The days of telehealth being known as a “luxury” service are fast coming to an end. With the advent of Medicare’s Chronic Care Management Program and the AMA commissioning workgroups to develop new telemedicine codes, it’s clear that telehealth is quickly becoming recognized as a necessary tool for all physicians looking to improve patient outcomes and get paid for it as well.
Last week saw two large developments in the telehealth world, as both New York and New Hampshire passed laws validating these services as essential cogs in the care continuum – following Medicare’s lead.
1) New York Defines Telehealth:
New York legislators released an updated mandate for telehealth sure to spur the increased adoption of the technology. The mandate provides three key pieces of information:
- Medical professionals eligible for telemedicine coverage now include nurse practitioners, physicians, dentists, genetic specialists, physician assistants, nurses, social workers, and psychologists.
- Remote patient monitoring can be offered in the patient’s home and Medicaid insurance will cover the costs.
- The state’s official definition of telemedicine:
“The use of electronic information and communication technologies by a health care provider to deliver healthcare services to an insured individual while such individual is located at a site that is different from the site where the health care provider is located.”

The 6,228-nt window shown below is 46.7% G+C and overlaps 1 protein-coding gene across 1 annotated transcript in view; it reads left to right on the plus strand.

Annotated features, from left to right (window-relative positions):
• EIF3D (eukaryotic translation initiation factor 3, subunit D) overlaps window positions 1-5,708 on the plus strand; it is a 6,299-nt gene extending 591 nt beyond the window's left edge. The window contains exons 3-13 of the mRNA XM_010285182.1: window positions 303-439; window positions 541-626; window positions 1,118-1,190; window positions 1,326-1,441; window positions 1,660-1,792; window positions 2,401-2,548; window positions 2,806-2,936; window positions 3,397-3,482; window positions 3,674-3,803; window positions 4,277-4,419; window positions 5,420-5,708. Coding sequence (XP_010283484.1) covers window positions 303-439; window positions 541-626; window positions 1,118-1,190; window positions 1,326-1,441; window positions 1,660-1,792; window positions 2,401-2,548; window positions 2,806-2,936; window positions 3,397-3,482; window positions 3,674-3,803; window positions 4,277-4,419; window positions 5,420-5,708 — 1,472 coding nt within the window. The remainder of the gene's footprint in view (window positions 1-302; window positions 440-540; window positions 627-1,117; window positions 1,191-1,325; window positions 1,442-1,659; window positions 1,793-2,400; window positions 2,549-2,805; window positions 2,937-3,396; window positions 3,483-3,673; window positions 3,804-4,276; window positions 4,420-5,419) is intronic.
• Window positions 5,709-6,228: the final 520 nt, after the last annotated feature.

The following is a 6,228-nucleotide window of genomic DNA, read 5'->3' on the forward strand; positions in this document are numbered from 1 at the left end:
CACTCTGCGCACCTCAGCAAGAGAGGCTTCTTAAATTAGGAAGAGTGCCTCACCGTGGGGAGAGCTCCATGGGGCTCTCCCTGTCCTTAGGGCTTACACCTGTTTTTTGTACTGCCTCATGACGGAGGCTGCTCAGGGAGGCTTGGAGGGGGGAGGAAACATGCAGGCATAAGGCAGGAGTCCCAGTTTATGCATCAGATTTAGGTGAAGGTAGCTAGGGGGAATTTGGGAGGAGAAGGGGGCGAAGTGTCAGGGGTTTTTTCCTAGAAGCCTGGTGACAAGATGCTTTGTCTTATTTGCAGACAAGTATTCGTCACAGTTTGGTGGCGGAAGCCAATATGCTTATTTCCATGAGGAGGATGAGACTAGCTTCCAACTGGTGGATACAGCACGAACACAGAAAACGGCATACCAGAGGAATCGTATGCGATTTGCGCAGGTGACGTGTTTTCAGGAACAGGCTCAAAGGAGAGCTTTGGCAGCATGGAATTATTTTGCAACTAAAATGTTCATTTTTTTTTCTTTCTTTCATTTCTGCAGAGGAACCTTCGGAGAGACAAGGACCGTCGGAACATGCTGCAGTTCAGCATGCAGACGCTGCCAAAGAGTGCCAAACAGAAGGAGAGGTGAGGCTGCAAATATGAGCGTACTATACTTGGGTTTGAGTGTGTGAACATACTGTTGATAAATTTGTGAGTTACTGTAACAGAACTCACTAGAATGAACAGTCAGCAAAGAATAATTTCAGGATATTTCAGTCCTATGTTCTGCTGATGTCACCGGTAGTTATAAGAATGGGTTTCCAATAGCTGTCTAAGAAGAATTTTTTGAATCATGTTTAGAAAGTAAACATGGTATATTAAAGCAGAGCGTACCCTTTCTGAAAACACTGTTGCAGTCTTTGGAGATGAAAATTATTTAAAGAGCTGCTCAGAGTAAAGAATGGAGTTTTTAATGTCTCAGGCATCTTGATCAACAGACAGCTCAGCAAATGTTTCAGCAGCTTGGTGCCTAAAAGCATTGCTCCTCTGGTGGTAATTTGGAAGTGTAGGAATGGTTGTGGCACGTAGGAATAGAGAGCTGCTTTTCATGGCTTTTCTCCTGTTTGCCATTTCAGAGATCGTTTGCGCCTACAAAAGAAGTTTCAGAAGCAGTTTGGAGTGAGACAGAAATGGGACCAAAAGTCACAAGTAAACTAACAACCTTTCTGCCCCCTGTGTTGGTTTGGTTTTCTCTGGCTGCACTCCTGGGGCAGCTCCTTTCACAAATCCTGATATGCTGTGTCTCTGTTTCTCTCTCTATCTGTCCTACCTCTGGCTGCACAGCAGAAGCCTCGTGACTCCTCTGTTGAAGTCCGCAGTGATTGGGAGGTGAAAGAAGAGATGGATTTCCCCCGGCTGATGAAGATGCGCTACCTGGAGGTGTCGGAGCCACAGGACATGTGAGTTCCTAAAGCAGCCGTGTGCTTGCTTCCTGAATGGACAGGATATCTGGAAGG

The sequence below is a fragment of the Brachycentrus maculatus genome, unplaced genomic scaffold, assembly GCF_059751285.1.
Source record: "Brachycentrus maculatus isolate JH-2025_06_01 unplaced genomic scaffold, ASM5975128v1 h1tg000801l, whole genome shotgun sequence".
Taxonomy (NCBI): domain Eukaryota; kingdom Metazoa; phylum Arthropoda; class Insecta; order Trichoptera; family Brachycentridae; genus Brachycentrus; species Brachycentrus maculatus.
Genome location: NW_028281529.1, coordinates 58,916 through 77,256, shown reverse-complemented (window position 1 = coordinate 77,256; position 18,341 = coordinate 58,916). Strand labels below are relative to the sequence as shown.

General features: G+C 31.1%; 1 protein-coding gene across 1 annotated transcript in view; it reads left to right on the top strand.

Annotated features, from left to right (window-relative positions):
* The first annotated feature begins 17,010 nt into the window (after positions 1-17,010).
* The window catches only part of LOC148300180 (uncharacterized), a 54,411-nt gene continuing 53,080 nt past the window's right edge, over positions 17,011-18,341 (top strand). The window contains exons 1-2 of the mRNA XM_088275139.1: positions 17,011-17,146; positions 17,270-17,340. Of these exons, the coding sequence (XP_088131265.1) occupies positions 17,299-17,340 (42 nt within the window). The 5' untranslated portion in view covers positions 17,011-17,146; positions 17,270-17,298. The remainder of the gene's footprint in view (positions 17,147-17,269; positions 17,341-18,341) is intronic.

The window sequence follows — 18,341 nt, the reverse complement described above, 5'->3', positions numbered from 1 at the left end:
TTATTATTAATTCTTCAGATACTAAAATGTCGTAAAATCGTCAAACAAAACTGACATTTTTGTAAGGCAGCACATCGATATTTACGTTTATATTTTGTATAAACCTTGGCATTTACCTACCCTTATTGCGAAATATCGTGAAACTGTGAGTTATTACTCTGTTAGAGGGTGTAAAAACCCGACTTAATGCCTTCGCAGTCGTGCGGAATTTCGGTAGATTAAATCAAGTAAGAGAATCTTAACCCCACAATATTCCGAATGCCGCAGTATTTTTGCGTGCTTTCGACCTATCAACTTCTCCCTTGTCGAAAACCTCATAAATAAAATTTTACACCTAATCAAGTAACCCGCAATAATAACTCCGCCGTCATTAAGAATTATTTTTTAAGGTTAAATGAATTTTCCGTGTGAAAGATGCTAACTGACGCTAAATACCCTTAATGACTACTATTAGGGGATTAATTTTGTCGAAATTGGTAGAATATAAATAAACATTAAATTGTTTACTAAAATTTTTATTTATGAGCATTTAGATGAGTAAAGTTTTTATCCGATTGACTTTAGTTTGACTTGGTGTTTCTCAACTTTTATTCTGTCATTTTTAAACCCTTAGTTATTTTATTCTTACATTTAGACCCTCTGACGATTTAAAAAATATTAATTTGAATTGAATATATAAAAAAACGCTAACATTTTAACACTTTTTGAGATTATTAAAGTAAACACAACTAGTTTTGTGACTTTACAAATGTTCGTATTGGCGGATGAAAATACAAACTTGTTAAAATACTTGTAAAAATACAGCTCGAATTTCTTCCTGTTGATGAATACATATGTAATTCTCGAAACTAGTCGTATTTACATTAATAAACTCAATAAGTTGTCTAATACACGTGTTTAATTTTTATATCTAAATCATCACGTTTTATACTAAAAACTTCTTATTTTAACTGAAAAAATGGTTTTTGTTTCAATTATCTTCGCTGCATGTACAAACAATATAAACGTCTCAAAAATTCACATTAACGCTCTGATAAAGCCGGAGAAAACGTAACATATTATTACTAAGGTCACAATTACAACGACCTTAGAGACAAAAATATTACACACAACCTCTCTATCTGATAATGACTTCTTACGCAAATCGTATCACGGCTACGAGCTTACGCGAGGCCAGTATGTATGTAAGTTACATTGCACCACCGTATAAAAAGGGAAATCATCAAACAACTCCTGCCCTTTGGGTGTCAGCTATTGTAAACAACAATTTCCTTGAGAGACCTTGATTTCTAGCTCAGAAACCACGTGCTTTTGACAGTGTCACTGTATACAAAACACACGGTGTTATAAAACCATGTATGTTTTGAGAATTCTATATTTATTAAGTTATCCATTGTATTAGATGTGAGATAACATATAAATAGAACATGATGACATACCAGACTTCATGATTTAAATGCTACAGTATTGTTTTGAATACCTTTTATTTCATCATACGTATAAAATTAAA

2) New Hampshire No longer Requires In-Person Visits:
A similarly impactful law was passed in New Hampshire, as doctors in the state no longer need to see a patient in-person before providing care via videoconferencing tools.
From a patient engagement standpoint, this is tremendous news. In particular, elderly patients referred to a physician can complete the initial consult visit from their homes, allowing them to start the healing process immediately without dealing with travel or scheduling issues.
Through real-time communication, doctors can establish a relationship with their patients by taking all of their prescription drugs into account, transcribing a medical history, making a diagnoses, and creating a treatment plan- without ever meeting face-to-face.
For patients located in rural locations or physically unable to seek treatment, this could be the crucial difference between an improved condition and a lingering medical issue.
We here at Wellbox firmly support the continued campaigning of the necessary and cost-effective services that telehealth provides. While in-office visits are still absolutely necessary for ensuring efficient care, the most important task is fitting the best needs of the patient, and the further expansion of telehealth is certainly one way to accomplish this.
Read more about telehealth here: http://mhealthintelligence.com/news/new-hampshire-law-propels-telemedicine-software-adoption